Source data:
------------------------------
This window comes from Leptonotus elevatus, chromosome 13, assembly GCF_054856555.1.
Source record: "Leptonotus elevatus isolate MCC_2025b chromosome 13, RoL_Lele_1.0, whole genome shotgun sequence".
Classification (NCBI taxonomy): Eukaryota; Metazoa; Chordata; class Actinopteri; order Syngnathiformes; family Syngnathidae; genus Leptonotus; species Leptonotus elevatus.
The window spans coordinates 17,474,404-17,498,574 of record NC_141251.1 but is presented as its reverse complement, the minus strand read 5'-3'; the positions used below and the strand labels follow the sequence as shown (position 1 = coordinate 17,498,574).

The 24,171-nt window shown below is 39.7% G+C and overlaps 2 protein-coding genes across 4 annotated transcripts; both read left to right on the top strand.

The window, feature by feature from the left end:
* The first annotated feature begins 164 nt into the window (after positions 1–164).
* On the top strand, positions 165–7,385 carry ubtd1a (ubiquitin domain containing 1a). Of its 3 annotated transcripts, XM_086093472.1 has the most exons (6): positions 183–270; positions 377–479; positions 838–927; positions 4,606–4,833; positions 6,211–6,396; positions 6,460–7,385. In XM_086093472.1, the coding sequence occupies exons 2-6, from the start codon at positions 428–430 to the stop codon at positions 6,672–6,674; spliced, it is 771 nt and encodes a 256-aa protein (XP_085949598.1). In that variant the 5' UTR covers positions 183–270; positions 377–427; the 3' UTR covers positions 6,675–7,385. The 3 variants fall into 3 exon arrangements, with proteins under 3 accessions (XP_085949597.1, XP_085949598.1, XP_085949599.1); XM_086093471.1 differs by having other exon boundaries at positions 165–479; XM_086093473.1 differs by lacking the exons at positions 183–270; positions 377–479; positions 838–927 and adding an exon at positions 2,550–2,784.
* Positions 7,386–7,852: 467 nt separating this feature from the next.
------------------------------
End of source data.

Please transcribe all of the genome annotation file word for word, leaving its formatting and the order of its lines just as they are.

This window comes from Leptonotus elevatus, chromosome 13, assembly GCF_054856555.1.
Source record: "Leptonotus elevatus isolate MCC_2025b chromosome 13, RoL_Lele_1.0, whole genome shotgun sequence".
Classification (NCBI taxonomy): Eukaryota; Metazoa; Chordata; class Actinopteri; order Syngnathiformes; family Syngnathidae; genus Leptonotus; species Leptonotus elevatus.
The window spans coordinates 17,474,404-17,498,574 of record NC_141251.1 but is presented as its reverse complement, the minus strand read 5'-3'; the positions used below and the strand labels follow the sequence as shown (position 1 = coordinate 17,498,574).

The 24,171-nt window shown below is 39.7% G+C and overlaps 2 protein-coding genes across 4 annotated transcripts; both read left to right on the top strand.

The window, feature by feature from the left end:
* The first annotated feature begins 164 nt into the window (after positions 1–164).
* On the top strand, positions 165–7,385 carry ubtd1a (ubiquitin domain containing 1a). Of its 3 annotated transcripts, XM_086093472.1 has the most exons (6): positions 183–270; positions 377–479; positions 838–927; positions 4,606–4,833; positions 6,211–6,396; positions 6,460–7,385. In XM_086093472.1, the coding sequence occupies exons 2-6, from the start codon at positions 428–430 to the stop codon at positions 6,672–6,674; spliced, it is 771 nt and encodes a 256-aa protein (XP_085949598.1). In that variant the 5' UTR covers positions 183–270; positions 377–427; the 3' UTR covers positions 6,675–7,385. The 3 variants fall into 3 exon arrangements, with proteins under 3 accessions (XP_085949597.1, XP_085949598.1, XP_085949599.1); XM_086093471.1 differs by having other exon boundaries at positions 165–479; XM_086093473.1 differs by lacking the exons at positions 183–270; positions 377–479; positions 838–927 and adding an exon at positions 2,550–2,784.
* Positions 7,386–7,852: 467 nt separating this feature from the next.